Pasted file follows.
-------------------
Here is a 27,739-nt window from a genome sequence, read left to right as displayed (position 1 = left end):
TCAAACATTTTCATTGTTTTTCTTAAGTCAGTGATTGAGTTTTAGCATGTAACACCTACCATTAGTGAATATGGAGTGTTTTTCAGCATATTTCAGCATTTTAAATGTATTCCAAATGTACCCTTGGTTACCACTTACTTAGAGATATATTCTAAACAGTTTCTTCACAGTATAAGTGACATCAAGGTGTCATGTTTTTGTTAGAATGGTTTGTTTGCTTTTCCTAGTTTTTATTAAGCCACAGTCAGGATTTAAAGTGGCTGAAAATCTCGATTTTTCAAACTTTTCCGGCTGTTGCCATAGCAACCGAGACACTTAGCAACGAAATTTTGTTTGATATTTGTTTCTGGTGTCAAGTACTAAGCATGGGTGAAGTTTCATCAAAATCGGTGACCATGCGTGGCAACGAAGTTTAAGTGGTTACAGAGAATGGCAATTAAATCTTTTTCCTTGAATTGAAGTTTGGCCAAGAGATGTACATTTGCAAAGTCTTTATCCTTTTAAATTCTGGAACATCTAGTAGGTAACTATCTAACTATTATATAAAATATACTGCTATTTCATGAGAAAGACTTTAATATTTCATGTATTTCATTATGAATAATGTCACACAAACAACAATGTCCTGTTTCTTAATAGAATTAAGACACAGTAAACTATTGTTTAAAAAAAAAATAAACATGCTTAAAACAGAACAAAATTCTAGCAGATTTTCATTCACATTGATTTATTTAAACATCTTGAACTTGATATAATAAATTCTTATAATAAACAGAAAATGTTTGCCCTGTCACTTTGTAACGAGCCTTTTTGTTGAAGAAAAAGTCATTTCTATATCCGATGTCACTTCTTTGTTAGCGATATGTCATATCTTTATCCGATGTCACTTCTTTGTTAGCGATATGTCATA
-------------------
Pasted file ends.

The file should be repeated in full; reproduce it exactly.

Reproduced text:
Here is a 27,739-nt window from a genome sequence, read left to right as displayed (position 1 = left end):
TCAAACATTTTCATTGTTTTTCTTAAGTCAGTGATTGAGTTTTAGCATGTAACACCTACCATTAGTGAATATGGAGTGTTTTTCAGCATATTTCAGCATTTTAAATGTATTCCAAATGTACCCTTGGTTACCACTTACTTAGAGATATATTCTAAACAGTTTCTTCACAGTATAAGTGACATCAAGGTGTCATGTTTTTGTTAGAATGGTTTGTTTGCTTTTCCTAGTTTTTATTAAGCCACAGTCAGGATTTAAAGTGGCTGAAAATCTCGATTTTTCAAACTTTTCCGGCTGTTGCCATAGCAACCGAGACACTTAGCAACGAAATTTTGTTTGATATTTGTTTCTGGTGTCAAGTACTAAGCATGGGTGAAGTTTCATCAAAATCGGTGACCATGCGTGGCAACGAAGTTTAAGTGGTTACAGAGAATGGCAATTAAATCTTTTTCCTTGAATTGAAGTTTGGCCAAGAGATGTACATTTGCAAAGTCTTTATCCTTTTAAATTCTGGAACATCTAGTAGGTAACTATCTAACTATTATATAAAATATACTGCTATTTCATGAGAAAGACTTTAATATTTCATGTATTTCATTATGAATAATGTCACACAAACAACAATGTCCTGTTTCTTAATAGAATTAAGACACAGTAAACTATTGTTTAAAAAAAAAATAAACATGCTTAAAACAGAACAAAATTCTAGCAGATTTTCATTCACATTGATTTATTTAAACATCTTGAACTTGATATAATAAATTCTTATAATAAACAGAAAATGTTTGCCCTGTCACTTTGTAACGAGCCTTTTTGTTGAAGAAAAAGTCATTTCTATATCCGATGTCACTTCTTTGTTAGCGATATGTCATATCTTTATCCGATGTCACTTCTTTGTTAGCGATATGTCATA